Caroline is the author of Dark Ride and here is the blurb:
CG: Dark Ride is actually the third novel I’ve written. The first, an adult book in the WF genre, got some positive rejections but was really a learning exercise. It felt a bit like falling in love. I couldn’t wait to work on it and the words just poured out of me in a way that was really exhilarating. This meant, naturally, that the plot was pants! The second book was for children aged 9-12 and was written initially for my eldest son. Despite winning a prize at the Winchester Writer’s Conference, and being briefly touted by Cornerstones, it didn’t go anywhere and I know now that it had some serious flaws. I forced myself to move on and write what became Dark Ride. This time I had lots of call in from agents and lots of interest that made me feel as though I was ‘almost there’. But none of them came to anything and they all ultimately rejected me.
CG: Feeling very battered and bruised by the process by this point, I had one last ditch attempt at publication by sending it directly to a publisher, Piccadilly Press. They asked to see the whole thing, then wanted to meet to suggest some changes. I was asked to come up with a revised synopsis, replacing a storyline that wasn’t working. My editor then came with a few queries and just wanted to know in a line or two how I would handle certain sections. I had a week of horrible limbo when I didn’t really know what was going on. Then, one afternoon, I received the best email of my life, offering me a book deal.
CG: I had also written a short book for my now eight year old son that Piccadilly Press passed on. I approached a bunch of agents about this and received very fast responses when they knew I already had a deal! Catherine Pellegrino at RCW surprised me by asking if she could see Dark Ride as well. I asked my editor if it was OK and she said fine, but obviously it’s gone beyond stage of an agent having any editorial input. Catherine had initially rejected it on three chapters and remembers it coming in. She is quite honest about the fact that she wasn’t very taken with it in that instance. But when she read the whole thing, she loved it and was horrified that it had slipped through her grasp! She invited me in and we just hit it off straight away. She offered to sign me and I said yes instantly. I’ve sort of given up on the younger kids’ book for now. Has an essential structural problem and I don’t feel strongly enough about it to address at the moment. I was subsequently offered a further 2-book deal by Piccadilly and Catherine was invaluable at this stage. She negotiated the contract to the nth degree. She has also helped me to secure a contract writing a book under a pseudonym for Working Partners.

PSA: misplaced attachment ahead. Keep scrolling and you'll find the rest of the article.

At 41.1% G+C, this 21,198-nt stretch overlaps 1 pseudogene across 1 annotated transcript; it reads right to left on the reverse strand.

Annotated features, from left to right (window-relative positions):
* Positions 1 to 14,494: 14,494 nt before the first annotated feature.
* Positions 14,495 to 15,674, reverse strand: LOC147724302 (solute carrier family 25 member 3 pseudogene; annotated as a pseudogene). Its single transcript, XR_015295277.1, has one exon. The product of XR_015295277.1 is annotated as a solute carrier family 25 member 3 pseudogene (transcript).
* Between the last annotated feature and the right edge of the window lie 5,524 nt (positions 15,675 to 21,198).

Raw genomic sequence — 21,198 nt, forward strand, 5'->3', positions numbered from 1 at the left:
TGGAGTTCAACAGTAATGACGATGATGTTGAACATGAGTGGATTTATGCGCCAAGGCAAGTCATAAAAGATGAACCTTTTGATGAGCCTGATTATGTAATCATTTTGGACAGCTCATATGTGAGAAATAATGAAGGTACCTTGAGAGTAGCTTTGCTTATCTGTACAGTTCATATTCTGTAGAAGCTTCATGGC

CG: I vividly remember you once writing about how many rejections you’d had and how you’d got where you are the hard way. It helped to bolster my desire not to give up, however battered I felt.
CG: Being published feels incredible. It’s better than I imagined. Standing at my launch party, surrounded by family friends, publisher and agent was one of the best evenings of my life. I’ll never forget telling my husband and family about the book deals, especially dancing around the room to very loud music [Blink 182!] with my youngest when we were alone here and the first email came in. Just last night a friend’s daughter ran up and breathlessly told me she’s loved Dark Ride, all eyes shining. You really can’t put a price on how that feels.
CG: I’m not sure...I think I’d been around the houses so long and been part of online writing communities where other writers have had both good and bad experiences galore, that I was actually quite well prepared for how it feels. If anything is surprising, it’s just how brilliant it DOES feel. More so than I even imagined. I guess I could add that I perhaps thought that if I made it over that mountain, subsequent books would be easier to write. And I’m finding that’s not the case at all!